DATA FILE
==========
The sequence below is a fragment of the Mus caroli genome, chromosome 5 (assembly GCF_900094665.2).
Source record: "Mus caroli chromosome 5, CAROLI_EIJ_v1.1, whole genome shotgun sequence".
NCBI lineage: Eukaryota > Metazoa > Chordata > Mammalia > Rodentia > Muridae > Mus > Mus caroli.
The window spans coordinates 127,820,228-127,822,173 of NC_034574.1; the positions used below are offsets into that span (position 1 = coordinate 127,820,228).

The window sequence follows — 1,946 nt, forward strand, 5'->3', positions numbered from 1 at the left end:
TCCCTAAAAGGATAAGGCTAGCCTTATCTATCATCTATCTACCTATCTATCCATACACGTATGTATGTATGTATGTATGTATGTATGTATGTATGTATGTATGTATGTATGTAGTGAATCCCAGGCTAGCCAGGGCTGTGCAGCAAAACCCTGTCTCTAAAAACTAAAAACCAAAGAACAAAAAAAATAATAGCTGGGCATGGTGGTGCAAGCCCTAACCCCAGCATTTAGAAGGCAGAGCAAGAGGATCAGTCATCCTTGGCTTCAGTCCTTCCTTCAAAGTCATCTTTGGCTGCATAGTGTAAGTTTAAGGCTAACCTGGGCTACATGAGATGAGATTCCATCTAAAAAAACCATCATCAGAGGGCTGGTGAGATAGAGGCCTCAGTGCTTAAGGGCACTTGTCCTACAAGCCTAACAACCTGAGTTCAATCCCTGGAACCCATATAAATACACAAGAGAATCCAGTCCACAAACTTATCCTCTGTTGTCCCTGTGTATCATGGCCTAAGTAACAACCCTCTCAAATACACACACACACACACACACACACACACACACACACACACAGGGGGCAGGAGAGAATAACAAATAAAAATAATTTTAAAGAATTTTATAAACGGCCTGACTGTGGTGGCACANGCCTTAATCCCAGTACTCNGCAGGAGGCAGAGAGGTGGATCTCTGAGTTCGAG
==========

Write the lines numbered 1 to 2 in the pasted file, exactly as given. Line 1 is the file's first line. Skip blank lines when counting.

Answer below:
The sequence below is a fragment of the Mus caroli genome, chromosome 5 (assembly GCF_900094665.2).
Source record: "Mus caroli chromosome 5, CAROLI_EIJ_v1.1, whole genome shotgun sequence".